“In a way, since ‘international’ was so neglected, there was opportunity,” he says.
Ellen Myrick credits USBBY and especially the OIB list in broadening interest and support for international literature, especially in the library world.
“They were really, really smart. They did not just create a list, but they also [published] an article in [the February issue of the] School Library Journal, which talked about the books in detail, discussed trends, and really celebrated them. It gave people who had an interest in [such books] a place to find the best of the best for a given year.”
Myrick says she has been submitting books to the OIB from the very beginning, and when her books have been selected, it gives them “authority and credibility.” You can also see sales jump by getting included in OIB, she says.
Since its founding in the early 1960s, USBBY has engaged in multiple efforts to expand the reach of translations, such as by promoting International Children’s Book Day (which was developed by its parent organization, the International Board on Books for Young People), and through its five-volume series of annotated bibliographies of international literature. It is particularly significant, then, that in the last few years, a number of other organizations have joined in, suggesting a groundswell of interest in translated literature and a desire to broaden its reach.
- In 2018 the National Book Foundation presented the first awards for its new category of books in translation (though not specifically for youth literature), in which the prize money is split between the author and the translator.
- Also that year,
a committee reviewing the Batchelder Award, an American Library Association
award that goes to the publisher of the best books in translation, decided to
broaden the types of books it will consider to folklore and non-traditionally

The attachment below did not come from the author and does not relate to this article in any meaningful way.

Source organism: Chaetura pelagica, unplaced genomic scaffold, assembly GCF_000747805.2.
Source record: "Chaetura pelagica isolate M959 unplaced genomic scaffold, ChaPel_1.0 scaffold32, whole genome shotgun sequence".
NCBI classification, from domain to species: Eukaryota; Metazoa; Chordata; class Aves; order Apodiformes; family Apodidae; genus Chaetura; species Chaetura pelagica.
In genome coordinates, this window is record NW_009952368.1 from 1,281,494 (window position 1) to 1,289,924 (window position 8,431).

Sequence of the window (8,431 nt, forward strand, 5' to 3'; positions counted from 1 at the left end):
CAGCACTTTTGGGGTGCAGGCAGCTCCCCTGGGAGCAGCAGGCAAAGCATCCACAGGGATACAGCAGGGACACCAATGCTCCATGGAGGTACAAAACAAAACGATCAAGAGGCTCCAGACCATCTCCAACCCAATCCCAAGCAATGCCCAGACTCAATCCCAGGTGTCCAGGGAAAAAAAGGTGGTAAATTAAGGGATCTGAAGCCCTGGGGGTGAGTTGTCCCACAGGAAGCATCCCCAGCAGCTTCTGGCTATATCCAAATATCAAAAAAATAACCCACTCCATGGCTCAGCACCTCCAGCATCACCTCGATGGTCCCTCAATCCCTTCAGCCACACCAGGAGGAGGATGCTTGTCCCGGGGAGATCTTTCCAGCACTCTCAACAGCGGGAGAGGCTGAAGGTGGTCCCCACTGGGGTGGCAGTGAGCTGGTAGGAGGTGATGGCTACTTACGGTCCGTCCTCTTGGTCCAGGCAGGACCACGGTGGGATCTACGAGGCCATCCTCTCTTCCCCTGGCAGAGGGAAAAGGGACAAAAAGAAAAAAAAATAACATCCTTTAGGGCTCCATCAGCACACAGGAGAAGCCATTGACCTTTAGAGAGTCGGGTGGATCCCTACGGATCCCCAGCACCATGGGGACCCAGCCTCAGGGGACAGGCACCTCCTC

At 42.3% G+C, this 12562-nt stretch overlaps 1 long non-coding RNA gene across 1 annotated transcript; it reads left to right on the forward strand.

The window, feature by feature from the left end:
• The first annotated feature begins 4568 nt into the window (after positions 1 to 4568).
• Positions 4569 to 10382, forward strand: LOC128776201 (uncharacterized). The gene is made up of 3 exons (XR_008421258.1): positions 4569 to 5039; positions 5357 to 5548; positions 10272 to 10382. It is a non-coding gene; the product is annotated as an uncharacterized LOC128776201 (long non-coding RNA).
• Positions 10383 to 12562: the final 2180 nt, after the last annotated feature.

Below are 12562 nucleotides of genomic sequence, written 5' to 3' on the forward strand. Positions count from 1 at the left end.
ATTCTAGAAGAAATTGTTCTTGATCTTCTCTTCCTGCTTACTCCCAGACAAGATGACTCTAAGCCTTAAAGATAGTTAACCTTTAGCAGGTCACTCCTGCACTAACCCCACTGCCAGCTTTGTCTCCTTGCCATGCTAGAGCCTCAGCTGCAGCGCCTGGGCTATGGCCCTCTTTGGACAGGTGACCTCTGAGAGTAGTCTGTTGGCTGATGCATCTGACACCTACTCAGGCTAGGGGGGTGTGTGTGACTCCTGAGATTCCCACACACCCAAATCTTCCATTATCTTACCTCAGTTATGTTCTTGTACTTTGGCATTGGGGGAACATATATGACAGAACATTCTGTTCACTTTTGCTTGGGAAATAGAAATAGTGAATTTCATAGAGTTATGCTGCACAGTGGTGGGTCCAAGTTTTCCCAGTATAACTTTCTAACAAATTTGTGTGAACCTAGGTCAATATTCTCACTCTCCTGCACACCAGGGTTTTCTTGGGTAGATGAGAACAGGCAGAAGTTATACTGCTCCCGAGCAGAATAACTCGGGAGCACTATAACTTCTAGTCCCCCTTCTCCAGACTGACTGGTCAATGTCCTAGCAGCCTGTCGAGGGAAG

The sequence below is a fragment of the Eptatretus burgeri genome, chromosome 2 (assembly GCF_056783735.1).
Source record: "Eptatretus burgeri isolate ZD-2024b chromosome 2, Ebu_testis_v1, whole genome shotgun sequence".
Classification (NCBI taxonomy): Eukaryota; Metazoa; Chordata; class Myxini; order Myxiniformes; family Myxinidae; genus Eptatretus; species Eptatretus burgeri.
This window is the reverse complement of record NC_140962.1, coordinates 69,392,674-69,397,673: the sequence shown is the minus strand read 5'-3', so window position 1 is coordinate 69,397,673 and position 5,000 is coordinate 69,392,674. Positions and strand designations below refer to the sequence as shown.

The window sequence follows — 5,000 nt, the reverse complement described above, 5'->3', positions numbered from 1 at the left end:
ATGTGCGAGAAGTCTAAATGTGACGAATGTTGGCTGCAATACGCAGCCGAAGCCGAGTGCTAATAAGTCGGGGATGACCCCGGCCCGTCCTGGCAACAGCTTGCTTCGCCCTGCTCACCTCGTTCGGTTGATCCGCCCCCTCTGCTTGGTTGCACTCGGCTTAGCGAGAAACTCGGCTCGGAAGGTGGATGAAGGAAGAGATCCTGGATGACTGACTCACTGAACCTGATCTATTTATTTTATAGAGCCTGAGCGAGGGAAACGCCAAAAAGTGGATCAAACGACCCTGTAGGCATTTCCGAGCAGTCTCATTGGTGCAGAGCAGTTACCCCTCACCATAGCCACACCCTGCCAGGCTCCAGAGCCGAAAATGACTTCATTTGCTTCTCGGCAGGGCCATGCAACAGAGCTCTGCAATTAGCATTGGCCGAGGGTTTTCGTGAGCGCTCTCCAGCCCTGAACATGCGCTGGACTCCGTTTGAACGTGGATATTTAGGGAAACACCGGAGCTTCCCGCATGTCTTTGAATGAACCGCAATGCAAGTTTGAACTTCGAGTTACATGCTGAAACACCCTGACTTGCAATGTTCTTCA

- And in early 2019, the Global Literature in Libraries Initiative, a new non-profit founded specifically to promote translated literature, presented its first GLLI Translated YA Book Award, designed to promote worthy titles in the genre that has seen the fewest translations of all: young adult literature.
Nevertheless, despite the growing acceptance of translated literature, big challenges remain. For one thing, America still publishes far less translated children’s literature than many other advanced nations. Consultant Wischenbart found that translations made up 12% of total translations in Germany, 15% in Italy and 21% in Spain in the years 2016 or 17. More than 15% of the total books Japan published in 2016 were translations, according to Japanese Board on Books for Young People President Yumiko Sakuma.
Moreover, the international literature we do publish or distribute, is overwhelmingly from other English-speaking or writing countries, and if not, from other European countries. The CCBC’s data reveals that 72% of total children’s book translations in 2018 came from just four languages—French, German, Italian and Spanish. Only 10 books, 6%, were translations from non-European languages.
So what can we do to maintain the momentum in bringing translated children’s literature to the United States, while rectifying the gaps that have emerged?
Readers need to be made more aware of translators and translations, and more generally of the existence of all the international books around them—even if they happen to be Harry Potter. OIB’s Bindy Fleischman says that when she gives workshops and presentations, the teachers and librarians who attend often tell her, ‘why didn’t I know about these books?’ Not only do they not know of many of the books, Fleischman says, but they do not realize that many of the ones they did know were international.
For that reason, translators should be identified on book covers and in reviews, so at the very basic level, readers will know they are reading books from abroad. Sadly, many books and reviews still do not. As recently as May 2018, the New York Times omitted the name of prominent translator Antonia Lloyd-Jones in a book review until it was pointed out on social media. Lloyd-Jones is the former co-chair of the UK Translators Association, whose work was shortlisted for the 2019 Man Booker International Prize.
In order to raise the profile of world literature in English, the major US prizes in children’s literature—the Caldecott and Newbery Medals— should consider making non-Americans eligible for consideration, like the National Book Award for Translated Literature and the Man Booker Prize in the UK. The Caldecott and Newbery receive far greater recognition among parents, teachers and librarians, than any other awards for children’s literature in the United States and provide the greatest sales incentive for publishers. Imagine the impact if a translated book were to win one of those awards.1